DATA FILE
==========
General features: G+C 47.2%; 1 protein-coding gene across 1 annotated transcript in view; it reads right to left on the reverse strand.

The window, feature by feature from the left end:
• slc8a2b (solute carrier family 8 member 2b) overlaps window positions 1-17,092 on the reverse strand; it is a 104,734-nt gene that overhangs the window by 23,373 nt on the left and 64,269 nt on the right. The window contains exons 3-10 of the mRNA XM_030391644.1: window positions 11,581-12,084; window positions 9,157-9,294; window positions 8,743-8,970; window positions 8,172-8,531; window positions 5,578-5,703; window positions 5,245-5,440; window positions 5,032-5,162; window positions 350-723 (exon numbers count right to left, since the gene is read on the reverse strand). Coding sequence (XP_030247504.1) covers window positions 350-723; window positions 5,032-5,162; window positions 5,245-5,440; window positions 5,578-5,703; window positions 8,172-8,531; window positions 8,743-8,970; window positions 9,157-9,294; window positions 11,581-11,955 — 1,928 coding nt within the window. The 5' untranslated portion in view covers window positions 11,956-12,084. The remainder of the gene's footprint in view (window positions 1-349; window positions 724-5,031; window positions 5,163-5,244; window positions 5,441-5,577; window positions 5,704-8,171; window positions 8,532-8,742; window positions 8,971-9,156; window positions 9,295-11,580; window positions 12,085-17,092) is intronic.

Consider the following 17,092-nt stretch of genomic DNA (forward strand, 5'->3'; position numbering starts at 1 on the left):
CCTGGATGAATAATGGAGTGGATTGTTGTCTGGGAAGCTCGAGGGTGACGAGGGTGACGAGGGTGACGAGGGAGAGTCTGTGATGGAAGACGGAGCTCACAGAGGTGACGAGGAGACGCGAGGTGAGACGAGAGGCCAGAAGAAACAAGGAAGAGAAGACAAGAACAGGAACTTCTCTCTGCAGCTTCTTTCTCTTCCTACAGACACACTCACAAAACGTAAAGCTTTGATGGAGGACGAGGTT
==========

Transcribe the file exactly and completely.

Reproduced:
General features: G+C 47.2%; 1 protein-coding gene across 1 annotated transcript in view; it reads right to left on the reverse strand.

The window, feature by feature from the left end:
• slc8a2b (solute carrier family 8 member 2b) overlaps window positions 1-17,092 on the reverse strand; it is a 104,734-nt gene that overhangs the window by 23,373 nt on the left and 64,269 nt on the right. The window contains exons 3-10 of the mRNA XM_030391644.1: window positions 11,581-12,084; window positions 9,157-9,294; window positions 8,743-8,970; window positions 8,172-8,531; window positions 5,578-5,703; window positions 5,245-5,440; window positions 5,032-5,162; window positions 350-723 (exon numbers count right to left, since the gene is read on the reverse strand). Coding sequence (XP_030247504.1) covers window positions 350-723; window positions 5,032-5,162; window positions 5,245-5,440; window positions 5,578-5,703; window positions 8,172-8,531; window positions 8,743-8,970; window positions 9,157-9,294; window positions 11,581-11,955 — 1,928 coding nt within the window. The 5' untranslated portion in view covers window positions 11,956-12,084. The remainder of the gene's footprint in view (window positions 1-349; window positions 724-5,031; window positions 5,163-5,244; window positions 5,441-5,577; window positions 5,704-8,171; window positions 8,532-8,742; window positions 8,971-9,156; window positions 9,295-11,580; window positions 12,085-17,092) is intronic.

Consider the following 17,092-nt stretch of genomic DNA (forward strand, 5'->3'; position numbering starts at 1 on the left):
CCTGGATGAATAATGGAGTGGATTGTTGTCTGGGAAGCTCGAGGGTGACGAGGGTGACGAGGGTGACGAGGGAGAGTCTGTGATGGAAGACGGAGCTCACAGAGGTGACGAGGAGACGCGAGGTGAGACGAGAGGCCAGAAGAAACAAGGAAGAGAAGACAAGAACAGGAACTTCTCTCTGCAGCTTCTTTCTCTTCCTACAGACACACTCACAAAACGTAAAGCTTTGATGGAGGACGAGGTT